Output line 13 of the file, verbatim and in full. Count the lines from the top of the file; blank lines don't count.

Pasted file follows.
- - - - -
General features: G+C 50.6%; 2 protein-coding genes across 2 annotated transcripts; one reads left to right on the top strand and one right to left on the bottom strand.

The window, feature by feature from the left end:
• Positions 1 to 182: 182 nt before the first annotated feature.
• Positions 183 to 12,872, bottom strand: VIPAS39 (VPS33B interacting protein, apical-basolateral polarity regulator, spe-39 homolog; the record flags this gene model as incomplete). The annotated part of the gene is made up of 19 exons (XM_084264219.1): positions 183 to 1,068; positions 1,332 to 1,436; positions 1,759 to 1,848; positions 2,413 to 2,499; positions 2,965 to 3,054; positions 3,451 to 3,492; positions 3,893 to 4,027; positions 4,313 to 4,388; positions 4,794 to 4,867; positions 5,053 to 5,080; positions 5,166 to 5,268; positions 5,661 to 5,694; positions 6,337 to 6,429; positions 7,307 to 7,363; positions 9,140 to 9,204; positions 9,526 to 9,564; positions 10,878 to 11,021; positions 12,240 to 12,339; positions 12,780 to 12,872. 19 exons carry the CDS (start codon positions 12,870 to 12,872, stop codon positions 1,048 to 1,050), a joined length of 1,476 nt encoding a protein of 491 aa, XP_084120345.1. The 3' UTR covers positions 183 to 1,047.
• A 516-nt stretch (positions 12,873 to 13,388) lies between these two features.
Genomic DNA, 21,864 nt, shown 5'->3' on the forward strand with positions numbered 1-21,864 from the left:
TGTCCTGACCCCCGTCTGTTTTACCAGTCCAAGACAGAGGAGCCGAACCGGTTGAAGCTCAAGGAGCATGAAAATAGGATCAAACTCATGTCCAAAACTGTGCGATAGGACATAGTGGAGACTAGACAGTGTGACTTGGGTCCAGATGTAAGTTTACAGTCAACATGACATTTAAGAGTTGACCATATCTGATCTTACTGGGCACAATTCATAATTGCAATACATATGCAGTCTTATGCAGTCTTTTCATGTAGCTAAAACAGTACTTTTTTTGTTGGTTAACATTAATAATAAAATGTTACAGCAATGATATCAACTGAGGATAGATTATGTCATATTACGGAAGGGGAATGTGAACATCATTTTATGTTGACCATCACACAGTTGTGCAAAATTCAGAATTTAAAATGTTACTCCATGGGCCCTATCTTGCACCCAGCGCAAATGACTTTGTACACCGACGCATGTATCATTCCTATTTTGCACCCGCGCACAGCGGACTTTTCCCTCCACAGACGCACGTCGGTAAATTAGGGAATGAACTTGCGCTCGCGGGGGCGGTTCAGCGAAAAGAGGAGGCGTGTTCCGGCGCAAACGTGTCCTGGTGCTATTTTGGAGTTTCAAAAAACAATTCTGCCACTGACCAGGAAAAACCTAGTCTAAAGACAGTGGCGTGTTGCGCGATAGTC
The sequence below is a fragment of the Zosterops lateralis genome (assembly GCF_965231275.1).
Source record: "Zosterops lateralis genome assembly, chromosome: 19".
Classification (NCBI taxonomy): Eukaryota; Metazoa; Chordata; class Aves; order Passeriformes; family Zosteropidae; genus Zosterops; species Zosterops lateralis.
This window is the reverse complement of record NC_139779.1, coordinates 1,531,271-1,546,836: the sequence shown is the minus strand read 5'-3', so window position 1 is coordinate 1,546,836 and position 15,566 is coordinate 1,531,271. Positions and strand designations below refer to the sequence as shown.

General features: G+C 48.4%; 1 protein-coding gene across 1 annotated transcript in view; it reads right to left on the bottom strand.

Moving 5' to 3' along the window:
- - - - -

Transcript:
Moving 5' to 3' along the window: